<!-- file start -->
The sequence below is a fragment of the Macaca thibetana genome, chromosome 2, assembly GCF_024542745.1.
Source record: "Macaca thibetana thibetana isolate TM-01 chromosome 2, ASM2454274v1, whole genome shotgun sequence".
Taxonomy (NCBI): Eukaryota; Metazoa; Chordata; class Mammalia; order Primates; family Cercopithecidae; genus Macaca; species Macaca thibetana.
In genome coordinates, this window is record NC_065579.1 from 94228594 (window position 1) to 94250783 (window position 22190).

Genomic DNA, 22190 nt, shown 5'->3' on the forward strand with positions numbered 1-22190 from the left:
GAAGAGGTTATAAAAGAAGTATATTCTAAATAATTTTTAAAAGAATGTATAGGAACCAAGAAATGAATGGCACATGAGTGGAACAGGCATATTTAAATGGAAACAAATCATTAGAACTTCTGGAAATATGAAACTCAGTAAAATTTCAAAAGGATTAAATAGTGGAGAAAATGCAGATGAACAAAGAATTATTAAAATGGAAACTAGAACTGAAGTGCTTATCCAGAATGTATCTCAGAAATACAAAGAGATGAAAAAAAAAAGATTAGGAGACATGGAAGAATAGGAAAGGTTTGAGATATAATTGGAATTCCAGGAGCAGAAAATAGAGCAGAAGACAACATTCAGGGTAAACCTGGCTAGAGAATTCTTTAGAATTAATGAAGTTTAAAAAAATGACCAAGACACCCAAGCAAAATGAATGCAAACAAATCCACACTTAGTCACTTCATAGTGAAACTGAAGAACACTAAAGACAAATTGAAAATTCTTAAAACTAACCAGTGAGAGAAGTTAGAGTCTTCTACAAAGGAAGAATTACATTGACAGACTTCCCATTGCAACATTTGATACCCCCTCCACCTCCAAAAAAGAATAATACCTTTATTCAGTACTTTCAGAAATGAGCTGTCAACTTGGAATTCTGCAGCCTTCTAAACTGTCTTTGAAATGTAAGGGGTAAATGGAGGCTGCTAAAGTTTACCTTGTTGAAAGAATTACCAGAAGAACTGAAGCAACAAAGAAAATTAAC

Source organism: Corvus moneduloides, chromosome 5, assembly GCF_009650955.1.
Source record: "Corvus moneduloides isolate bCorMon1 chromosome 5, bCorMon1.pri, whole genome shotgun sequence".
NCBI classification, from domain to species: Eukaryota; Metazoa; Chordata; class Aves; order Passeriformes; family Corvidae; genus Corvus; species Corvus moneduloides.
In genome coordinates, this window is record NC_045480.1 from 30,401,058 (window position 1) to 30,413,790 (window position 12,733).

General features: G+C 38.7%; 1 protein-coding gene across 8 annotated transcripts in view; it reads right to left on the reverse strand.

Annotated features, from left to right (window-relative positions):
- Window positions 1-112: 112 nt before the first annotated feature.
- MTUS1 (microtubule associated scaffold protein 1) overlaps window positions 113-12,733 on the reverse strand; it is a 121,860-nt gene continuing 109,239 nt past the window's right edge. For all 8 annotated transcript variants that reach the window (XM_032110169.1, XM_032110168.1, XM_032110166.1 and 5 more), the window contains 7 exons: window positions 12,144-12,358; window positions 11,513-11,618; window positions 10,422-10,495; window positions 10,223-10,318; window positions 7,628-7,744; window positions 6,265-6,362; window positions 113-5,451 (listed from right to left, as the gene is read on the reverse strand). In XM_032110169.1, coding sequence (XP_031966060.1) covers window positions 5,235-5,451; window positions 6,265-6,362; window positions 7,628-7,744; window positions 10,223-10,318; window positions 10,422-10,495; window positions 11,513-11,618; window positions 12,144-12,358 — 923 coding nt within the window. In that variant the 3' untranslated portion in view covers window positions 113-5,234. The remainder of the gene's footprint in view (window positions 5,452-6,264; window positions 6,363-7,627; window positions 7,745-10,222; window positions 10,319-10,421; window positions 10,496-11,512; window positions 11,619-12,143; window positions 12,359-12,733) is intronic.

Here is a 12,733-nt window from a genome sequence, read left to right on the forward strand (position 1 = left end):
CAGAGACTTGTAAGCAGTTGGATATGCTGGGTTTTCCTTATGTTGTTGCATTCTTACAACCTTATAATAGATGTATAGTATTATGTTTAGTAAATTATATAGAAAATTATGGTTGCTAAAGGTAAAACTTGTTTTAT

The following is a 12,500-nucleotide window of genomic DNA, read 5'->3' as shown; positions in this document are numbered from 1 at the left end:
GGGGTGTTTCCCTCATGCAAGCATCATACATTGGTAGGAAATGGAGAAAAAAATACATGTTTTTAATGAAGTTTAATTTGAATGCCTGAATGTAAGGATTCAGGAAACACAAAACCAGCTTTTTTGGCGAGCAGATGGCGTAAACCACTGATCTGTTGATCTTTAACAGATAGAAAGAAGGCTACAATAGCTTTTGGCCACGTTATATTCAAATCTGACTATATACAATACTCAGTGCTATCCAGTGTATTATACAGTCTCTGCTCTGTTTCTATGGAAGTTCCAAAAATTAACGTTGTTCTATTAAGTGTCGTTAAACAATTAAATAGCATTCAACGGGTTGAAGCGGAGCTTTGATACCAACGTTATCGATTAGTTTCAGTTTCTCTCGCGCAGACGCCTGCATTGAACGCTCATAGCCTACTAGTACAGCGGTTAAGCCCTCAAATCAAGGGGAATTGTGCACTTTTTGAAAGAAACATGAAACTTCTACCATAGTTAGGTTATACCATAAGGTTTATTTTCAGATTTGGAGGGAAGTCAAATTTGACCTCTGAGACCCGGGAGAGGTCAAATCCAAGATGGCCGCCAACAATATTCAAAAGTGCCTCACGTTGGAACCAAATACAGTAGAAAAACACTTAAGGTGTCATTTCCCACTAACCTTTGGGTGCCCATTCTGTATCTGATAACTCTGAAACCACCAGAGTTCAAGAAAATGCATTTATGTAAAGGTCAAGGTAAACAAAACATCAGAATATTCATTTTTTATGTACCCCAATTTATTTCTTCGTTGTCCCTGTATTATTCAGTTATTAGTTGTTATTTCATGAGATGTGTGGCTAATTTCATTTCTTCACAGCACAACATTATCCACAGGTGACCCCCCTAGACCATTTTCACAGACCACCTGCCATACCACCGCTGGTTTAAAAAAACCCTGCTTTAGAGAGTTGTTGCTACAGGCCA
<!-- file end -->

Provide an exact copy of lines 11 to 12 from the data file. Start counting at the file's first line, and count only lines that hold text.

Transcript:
General features: G+C 38.7%; 1 protein-coding gene across 8 annotated transcripts in view; it reads right to left on the reverse strand.

Annotated features, from left to right (window-relative positions):